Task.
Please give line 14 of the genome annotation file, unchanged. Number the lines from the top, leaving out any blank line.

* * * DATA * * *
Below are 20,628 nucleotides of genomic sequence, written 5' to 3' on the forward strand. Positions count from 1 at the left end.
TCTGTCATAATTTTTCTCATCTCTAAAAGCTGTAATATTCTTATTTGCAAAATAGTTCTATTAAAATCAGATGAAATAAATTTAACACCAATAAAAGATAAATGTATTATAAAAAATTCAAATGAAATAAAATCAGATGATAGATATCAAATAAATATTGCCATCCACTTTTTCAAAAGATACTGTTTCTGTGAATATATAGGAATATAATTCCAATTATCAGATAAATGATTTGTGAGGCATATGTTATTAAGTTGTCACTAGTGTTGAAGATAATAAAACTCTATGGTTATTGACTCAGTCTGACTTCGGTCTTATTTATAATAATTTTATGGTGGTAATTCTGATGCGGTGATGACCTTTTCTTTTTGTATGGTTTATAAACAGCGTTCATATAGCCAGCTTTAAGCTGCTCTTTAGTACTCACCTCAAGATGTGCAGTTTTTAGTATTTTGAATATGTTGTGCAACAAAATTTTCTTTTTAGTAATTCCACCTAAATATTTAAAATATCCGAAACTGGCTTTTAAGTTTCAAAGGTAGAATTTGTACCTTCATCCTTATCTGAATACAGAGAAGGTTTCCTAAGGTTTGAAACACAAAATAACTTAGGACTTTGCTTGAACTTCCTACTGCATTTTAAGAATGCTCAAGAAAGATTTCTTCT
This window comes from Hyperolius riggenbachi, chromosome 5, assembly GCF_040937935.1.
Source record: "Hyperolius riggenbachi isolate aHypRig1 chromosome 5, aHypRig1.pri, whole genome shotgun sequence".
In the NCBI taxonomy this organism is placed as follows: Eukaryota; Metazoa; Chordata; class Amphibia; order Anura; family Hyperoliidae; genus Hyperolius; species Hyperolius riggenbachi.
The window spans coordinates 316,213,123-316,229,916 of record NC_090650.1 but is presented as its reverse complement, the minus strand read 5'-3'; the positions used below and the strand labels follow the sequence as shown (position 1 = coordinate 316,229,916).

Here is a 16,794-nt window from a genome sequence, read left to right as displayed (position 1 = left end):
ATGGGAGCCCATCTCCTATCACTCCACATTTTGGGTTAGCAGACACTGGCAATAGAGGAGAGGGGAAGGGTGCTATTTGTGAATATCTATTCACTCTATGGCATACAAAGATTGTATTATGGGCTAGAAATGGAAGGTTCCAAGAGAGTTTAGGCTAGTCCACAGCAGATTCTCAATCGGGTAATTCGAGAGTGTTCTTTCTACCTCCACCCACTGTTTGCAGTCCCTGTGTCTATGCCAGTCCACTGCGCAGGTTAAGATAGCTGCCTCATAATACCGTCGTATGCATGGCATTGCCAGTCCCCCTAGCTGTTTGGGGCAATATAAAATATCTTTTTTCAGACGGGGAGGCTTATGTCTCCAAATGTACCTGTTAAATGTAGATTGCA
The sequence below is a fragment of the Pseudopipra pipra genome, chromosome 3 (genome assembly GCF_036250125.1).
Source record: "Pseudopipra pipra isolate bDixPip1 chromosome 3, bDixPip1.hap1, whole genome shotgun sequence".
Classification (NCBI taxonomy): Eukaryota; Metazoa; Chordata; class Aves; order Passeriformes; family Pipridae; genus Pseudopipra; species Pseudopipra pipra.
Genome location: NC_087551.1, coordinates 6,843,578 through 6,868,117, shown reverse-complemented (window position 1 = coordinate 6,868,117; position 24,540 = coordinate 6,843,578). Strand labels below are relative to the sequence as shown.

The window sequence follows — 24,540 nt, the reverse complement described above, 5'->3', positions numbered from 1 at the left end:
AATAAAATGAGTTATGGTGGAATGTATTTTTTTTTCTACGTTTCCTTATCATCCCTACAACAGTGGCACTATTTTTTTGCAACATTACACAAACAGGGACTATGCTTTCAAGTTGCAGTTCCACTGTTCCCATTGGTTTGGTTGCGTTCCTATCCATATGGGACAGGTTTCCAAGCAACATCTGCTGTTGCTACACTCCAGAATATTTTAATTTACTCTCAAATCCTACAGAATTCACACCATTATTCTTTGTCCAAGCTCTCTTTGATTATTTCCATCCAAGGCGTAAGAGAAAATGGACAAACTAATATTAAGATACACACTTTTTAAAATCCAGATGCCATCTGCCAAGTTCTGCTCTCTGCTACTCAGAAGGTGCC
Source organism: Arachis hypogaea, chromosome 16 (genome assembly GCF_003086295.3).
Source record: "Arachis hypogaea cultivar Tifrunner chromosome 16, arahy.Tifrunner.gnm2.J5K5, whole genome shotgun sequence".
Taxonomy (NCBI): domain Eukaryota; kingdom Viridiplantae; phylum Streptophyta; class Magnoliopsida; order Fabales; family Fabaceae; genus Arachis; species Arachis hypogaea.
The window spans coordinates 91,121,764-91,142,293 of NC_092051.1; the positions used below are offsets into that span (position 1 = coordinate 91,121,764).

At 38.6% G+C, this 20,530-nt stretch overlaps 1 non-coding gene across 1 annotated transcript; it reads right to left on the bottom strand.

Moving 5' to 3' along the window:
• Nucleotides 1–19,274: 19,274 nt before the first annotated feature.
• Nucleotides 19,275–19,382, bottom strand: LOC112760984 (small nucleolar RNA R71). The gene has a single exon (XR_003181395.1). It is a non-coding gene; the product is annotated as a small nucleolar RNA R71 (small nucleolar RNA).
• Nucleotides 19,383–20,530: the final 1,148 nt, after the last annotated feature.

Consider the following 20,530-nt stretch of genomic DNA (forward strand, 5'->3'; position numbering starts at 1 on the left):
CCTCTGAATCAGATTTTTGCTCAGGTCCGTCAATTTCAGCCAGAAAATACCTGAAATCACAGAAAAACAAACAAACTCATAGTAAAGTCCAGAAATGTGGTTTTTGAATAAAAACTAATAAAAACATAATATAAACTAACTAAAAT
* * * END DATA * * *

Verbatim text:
AATAAAATGAGTTATGGTGGAATGTATTTTTTTTTCTACGTTTCCTTATCATCCCTACAACAGTGGCACTATTTTTTTGCAACATTACACAAACAGGGACTATGCTTTCAAGTTGCAGTTCCACTGTTCCCATTGGTTTGGTTGCGTTCCTATCCATATGGGACAGGTTTCCAAGCAACATCTGCTGTTGCTACACTCCAGAATATTTTAATTTACTCTCAAATCCTACAGAATTCACACCATTATTCTTTGTCCAAGCTCTCTTTGATTATTTCCATCCAAGGCGTAAGAGAAAATGGACAAACTAATATTAAGATACACACTTTTTAAAATCCAGATGCCATCTGCCAAGTTCTGCTCTCTGCTACTCAGAAGGTGCC